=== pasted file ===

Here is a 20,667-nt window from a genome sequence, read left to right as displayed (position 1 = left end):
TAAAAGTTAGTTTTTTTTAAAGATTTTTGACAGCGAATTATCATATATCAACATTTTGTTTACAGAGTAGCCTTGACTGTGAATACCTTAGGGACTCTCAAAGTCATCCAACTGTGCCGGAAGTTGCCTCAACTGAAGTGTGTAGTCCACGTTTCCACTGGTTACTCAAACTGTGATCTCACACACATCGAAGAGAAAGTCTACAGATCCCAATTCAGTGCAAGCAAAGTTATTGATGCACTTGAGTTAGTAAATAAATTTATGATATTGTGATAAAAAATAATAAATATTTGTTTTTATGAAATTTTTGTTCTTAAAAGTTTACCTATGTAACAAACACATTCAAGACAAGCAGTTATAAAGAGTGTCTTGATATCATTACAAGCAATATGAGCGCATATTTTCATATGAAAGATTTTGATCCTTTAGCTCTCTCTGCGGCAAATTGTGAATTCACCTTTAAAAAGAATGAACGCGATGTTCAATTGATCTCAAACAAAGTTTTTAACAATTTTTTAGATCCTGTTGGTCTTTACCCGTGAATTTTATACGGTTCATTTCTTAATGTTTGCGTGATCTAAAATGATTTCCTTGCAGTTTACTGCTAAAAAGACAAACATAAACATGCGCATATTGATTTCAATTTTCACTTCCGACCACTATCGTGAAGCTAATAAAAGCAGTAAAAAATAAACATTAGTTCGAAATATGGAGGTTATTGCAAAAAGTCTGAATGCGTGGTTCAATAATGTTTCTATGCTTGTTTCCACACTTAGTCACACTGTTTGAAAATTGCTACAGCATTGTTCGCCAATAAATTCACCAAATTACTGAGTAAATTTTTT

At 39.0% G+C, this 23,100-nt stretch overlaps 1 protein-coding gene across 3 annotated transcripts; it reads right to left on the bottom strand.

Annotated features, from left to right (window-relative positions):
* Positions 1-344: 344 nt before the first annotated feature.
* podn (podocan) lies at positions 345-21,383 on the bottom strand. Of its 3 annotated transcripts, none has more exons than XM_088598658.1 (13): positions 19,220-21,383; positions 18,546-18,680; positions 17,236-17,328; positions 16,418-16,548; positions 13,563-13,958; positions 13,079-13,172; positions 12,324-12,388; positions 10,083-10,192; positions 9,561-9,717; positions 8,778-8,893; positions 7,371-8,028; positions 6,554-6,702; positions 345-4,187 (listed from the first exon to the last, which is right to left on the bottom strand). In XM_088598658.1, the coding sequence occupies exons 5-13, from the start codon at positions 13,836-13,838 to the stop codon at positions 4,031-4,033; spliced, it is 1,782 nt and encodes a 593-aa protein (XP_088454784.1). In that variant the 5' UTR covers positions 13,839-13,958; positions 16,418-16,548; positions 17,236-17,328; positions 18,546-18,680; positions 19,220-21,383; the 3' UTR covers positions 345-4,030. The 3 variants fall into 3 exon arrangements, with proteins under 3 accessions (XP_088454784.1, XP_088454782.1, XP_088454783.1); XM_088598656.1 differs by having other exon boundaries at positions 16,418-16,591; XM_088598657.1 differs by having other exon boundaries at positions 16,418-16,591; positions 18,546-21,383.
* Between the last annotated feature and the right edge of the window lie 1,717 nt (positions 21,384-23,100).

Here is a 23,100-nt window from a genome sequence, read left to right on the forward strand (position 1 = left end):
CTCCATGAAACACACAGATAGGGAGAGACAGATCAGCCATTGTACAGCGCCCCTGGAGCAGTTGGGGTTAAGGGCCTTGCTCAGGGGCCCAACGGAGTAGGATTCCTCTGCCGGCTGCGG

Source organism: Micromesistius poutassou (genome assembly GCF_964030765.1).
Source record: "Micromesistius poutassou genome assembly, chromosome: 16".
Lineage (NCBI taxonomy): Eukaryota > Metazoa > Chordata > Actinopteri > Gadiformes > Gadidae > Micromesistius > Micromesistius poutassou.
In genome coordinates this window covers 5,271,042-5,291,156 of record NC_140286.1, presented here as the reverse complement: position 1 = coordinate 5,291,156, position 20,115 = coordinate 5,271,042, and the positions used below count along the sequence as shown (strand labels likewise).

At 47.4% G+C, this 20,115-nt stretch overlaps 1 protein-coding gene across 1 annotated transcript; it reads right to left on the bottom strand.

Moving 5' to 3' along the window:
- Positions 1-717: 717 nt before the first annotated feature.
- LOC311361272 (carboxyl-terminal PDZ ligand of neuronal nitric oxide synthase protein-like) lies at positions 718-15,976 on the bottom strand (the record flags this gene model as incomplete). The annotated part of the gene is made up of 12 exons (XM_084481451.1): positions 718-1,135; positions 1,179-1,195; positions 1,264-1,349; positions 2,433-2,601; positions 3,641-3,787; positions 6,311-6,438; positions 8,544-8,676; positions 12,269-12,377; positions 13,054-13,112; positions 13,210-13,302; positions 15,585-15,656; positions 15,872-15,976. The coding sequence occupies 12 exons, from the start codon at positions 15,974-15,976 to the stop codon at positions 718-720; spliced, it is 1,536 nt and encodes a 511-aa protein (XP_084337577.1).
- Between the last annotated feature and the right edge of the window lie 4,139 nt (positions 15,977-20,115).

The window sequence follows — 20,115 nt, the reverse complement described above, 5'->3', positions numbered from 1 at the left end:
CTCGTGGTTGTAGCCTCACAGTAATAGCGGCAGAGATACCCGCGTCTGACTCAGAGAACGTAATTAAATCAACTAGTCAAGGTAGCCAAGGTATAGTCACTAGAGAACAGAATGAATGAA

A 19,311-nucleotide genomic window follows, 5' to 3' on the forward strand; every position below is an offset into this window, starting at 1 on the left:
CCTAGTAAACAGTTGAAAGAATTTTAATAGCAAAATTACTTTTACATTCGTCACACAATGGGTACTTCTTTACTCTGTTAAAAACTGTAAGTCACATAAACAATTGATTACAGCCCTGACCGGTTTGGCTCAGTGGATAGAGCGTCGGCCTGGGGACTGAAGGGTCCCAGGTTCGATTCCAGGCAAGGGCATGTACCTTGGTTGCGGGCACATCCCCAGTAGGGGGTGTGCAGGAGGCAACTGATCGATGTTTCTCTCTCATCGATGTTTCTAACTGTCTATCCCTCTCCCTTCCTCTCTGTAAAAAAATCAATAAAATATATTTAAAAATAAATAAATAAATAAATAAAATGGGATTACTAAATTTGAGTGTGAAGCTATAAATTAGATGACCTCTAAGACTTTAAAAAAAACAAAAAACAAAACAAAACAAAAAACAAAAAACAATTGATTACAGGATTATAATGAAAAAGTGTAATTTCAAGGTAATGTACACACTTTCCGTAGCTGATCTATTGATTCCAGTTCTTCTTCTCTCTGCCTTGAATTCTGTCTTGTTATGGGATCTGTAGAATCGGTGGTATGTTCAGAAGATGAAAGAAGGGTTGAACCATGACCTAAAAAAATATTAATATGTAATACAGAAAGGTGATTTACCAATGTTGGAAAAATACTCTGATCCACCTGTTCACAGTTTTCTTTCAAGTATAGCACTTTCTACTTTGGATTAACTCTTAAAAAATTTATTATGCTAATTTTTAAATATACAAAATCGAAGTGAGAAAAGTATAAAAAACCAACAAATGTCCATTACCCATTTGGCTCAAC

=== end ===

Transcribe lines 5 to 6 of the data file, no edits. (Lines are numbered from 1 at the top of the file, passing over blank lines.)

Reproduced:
* Positions 1-344: 344 nt before the first annotated feature.
* podn (podocan) lies at positions 345-21,383 on the bottom strand. Of its 3 annotated transcripts, none has more exons than XM_088598658.1 (13): positions 19,220-21,383; positions 18,546-18,680; positions 17,236-17,328; positions 16,418-16,548; positions 13,563-13,958; positions 13,079-13,172; positions 12,324-12,388; positions 10,083-10,192; positions 9,561-9,717; positions 8,778-8,893; positions 7,371-8,028; positions 6,554-6,702; positions 345-4,187 (listed from the first exon to the last, which is right to left on the bottom strand). In XM_088598658.1, the coding sequence occupies exons 5-13, from the start codon at positions 13,836-13,838 to the stop codon at positions 4,031-4,033; spliced, it is 1,782 nt and encodes a 593-aa protein (XP_088454784.1). In that variant the 5' UTR covers positions 13,839-13,958; positions 16,418-16,548; positions 17,236-17,328; positions 18,546-18,680; positions 19,220-21,383; the 3' UTR covers positions 345-4,030. The 3 variants fall into 3 exon arrangements, with proteins under 3 accessions (XP_088454784.1, XP_088454782.1, XP_088454783.1); XM_088598656.1 differs by having other exon boundaries at positions 16,418-16,591; XM_088598657.1 differs by having other exon boundaries at positions 16,418-16,591; positions 18,546-21,383.